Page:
Judges must not abdicate duty to uphold fundamental freedoms

N Surendran

Modified 26 May 2018, 2:51 am

COMMENT | Yesterday, the court of appeal dismissed Petaling Jaya MP Maria Chin Abdullah's challenge on her travel ban on grounds that it is 'academic'; despite the fact that a decision on whether such a travel ban is constitutional is of great public interest. 

It is disappointing that the court failed to take the opportunity to uphold a crucial fundamental right - the right to travel - that had been infringed upon by authorities. When faced with a threat to fundamental freedoms by government action, the courts must not abdicate their duty to be the final arbiter. 

Throughout its 60-year rule of the country, BN trampled over such basic rights of Malaysians, including the right to freedom of speech and assembly, and the freedom of press.

It was the duty of the judges to strike down oppressive BN-regime laws that trespassed upon fundamental freedoms, as being contrary to the Federal Constitution. By virtue of Article 4(1) of the Constitution, the judiciary have the power and duty to do so. 

To our great misfortune, the judiciary has over the past 60 years consistently upheld these oppressive laws as lawful or simply declined to intervene as in Maria's case yesterday. 

The approach of our judiciary has been timid and conservative in relation to cases involving basic freedoms. This allowed the BN regime to use parliamentary majority to pass laws and amendments that subvert democracy and basic freedoms.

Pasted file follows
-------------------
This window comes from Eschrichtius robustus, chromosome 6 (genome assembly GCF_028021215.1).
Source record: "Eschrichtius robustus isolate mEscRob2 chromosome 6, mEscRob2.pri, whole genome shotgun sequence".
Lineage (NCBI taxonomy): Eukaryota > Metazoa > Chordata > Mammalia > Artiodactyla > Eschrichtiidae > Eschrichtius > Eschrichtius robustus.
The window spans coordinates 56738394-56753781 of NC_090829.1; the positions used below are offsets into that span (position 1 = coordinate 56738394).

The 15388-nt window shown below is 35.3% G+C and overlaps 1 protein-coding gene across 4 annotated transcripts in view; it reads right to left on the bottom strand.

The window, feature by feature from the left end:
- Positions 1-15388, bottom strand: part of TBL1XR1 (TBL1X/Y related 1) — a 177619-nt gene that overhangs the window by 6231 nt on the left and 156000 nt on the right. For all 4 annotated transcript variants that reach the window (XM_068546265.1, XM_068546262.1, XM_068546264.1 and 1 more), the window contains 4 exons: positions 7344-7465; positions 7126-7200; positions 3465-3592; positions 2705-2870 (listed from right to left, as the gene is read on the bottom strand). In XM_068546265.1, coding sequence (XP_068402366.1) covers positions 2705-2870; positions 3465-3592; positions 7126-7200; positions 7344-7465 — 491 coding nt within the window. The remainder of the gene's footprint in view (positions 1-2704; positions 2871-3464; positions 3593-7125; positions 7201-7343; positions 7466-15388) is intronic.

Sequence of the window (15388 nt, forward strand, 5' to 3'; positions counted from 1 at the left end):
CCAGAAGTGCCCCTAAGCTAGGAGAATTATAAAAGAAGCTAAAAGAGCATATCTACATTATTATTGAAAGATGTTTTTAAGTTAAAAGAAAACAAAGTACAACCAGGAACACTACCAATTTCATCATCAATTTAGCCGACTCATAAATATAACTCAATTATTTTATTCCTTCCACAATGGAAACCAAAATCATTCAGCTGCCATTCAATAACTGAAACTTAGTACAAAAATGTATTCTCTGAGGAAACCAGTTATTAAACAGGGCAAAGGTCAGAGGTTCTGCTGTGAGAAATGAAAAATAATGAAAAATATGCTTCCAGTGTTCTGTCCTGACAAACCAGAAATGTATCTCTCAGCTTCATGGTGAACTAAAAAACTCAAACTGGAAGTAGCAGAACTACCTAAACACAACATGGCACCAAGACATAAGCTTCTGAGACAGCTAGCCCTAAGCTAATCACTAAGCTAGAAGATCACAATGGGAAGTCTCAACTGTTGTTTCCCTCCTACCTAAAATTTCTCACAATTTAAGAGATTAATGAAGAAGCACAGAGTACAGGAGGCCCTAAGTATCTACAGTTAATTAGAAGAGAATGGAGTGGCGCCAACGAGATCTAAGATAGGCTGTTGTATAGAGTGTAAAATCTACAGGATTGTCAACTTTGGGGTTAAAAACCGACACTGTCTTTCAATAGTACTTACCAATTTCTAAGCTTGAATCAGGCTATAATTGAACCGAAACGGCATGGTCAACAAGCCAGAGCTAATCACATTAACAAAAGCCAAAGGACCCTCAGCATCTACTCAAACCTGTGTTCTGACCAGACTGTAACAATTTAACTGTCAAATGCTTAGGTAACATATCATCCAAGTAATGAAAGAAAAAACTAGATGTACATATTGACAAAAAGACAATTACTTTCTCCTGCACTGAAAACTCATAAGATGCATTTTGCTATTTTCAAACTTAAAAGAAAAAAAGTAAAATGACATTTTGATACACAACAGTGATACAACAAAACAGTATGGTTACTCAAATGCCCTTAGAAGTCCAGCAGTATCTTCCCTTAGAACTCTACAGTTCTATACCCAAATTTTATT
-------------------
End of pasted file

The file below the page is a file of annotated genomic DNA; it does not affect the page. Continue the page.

There have been rare exceptions in which brave judges have struck down oppressive legislation. But appeal courts have been quick to overturn such decisions. 

An example is the brave decision of the court of appeal in 2014 to strike down the provision requiring 10 days’ notice for public assemblies. Another court of appeal chaired by the current chief justice Md Raus Sharif soon overturned that decision in 2015.

Undemocratic and unconstitutional laws such as the Internal Security Act 1960, Sedition Act 1948, Restrictive Residence Act, Printing Press and Publication Act 1984, Police Act 1967, Societies Act, SOSMA, University and University College Act 1971, Peaceful Assembly Act 2012 were all consistently upheld by the courts as being lawful. Travel bans, as in Maria's case, were repeatedly held by the appellate courts to be valid.

Thus, faced with a regime that had no respect for the rule of law, the judges failed to protect citizens by striking down these laws. 

These were the types of laws that put a stranglehold on democracy in our country, stifled public discourse and allowed massive corruption among BN leaders to flourish, culminating in the huge 1MDB scandal which humiliated Malaysia. 

With the end of BN rule, the judiciary is now free to chart a new course. 

They must henceforth be at the forefront of upholding the people's fundamental freedoms which are guaranteed in the constitution. 

The judges must no longer tolerate any attempt by any government, current or future, to trample upon the rule of law and the basic freedoms of the rakyat. 

Judicial decisions must now give full expression to the fundamental freedoms guaranteed by the constitution, so as to ensure that these rights are not rendered illusory and meaningless.

With the lessons of the long BN tyranny fresh in our minds, we call for a new era of 'judicial activism' in upholding basic liberties and keeping a check upon executive abuse of power. 

N SURENDRAN is adviser for Lawyers for Liberty.

The views expressed here are those of the author/contributor and do not necessarily represent the views of Malaysiakini.

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